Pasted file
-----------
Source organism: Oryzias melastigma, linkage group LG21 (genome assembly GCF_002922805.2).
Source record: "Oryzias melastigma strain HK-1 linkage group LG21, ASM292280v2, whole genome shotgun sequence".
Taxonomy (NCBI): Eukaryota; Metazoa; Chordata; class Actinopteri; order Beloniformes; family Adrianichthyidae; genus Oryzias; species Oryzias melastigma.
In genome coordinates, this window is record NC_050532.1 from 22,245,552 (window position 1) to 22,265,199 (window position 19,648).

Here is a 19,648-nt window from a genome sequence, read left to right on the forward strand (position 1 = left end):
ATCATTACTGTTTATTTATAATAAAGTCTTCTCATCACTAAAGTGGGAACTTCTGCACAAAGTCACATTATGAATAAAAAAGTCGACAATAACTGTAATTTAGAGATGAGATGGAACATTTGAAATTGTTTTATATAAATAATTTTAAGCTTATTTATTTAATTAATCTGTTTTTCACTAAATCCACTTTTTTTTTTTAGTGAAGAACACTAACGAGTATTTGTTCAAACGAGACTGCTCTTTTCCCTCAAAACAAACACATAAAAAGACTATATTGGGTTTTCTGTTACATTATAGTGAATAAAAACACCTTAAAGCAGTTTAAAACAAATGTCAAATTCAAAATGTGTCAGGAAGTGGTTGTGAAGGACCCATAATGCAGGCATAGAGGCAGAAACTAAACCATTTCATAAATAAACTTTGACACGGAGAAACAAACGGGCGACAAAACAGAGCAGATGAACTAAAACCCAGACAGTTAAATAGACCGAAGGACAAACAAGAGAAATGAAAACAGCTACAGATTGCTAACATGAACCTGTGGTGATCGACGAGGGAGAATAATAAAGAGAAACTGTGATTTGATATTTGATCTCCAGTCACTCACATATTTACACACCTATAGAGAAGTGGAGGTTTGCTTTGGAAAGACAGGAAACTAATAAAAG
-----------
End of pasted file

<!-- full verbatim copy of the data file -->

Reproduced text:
Source organism: Oryzias melastigma, linkage group LG21 (genome assembly GCF_002922805.2).
Source record: "Oryzias melastigma strain HK-1 linkage group LG21, ASM292280v2, whole genome shotgun sequence".
Taxonomy (NCBI): Eukaryota; Metazoa; Chordata; class Actinopteri; order Beloniformes; family Adrianichthyidae; genus Oryzias; species Oryzias melastigma.
In genome coordinates, this window is record NC_050532.1 from 22,245,552 (window position 1) to 22,265,199 (window position 19,648).

Here is a 19,648-nt window from a genome sequence, read left to right on the forward strand (position 1 = left end):
ATCATTACTGTTTATTTATAATAAAGTCTTCTCATCACTAAAGTGGGAACTTCTGCACAAAGTCACATTATGAATAAAAAAGTCGACAATAACTGTAATTTAGAGATGAGATGGAACATTTGAAATTGTTTTATATAAATAATTTTAAGCTTATTTATTTAATTAATCTGTTTTTCACTAAATCCACTTTTTTTTTTTAGTGAAGAACACTAACGAGTATTTGTTCAAACGAGACTGCTCTTTTCCCTCAAAACAAACACATAAAAAGACTATATTGGGTTTTCTGTTACATTATAGTGAATAAAAACACCTTAAAGCAGTTTAAAACAAATGTCAAATTCAAAATGTGTCAGGAAGTGGTTGTGAAGGACCCATAATGCAGGCATAGAGGCAGAAACTAAACCATTTCATAAATAAACTTTGACACGGAGAAACAAACGGGCGACAAAACAGAGCAGATGAACTAAAACCCAGACAGTTAAATAGACCGAAGGACAAACAAGAGAAATGAAAACAGCTACAGATTGCTAACATGAACCTGTGGTGATCGACGAGGGAGAATAATAAAGAGAAACTGTGATTTGATATTTGATCTCCAGTCACTCACATATTTACACACCTATAGAGAAGTGGAGGTTTGCTTTGGAAAGACAGGAAACTAATAAAAG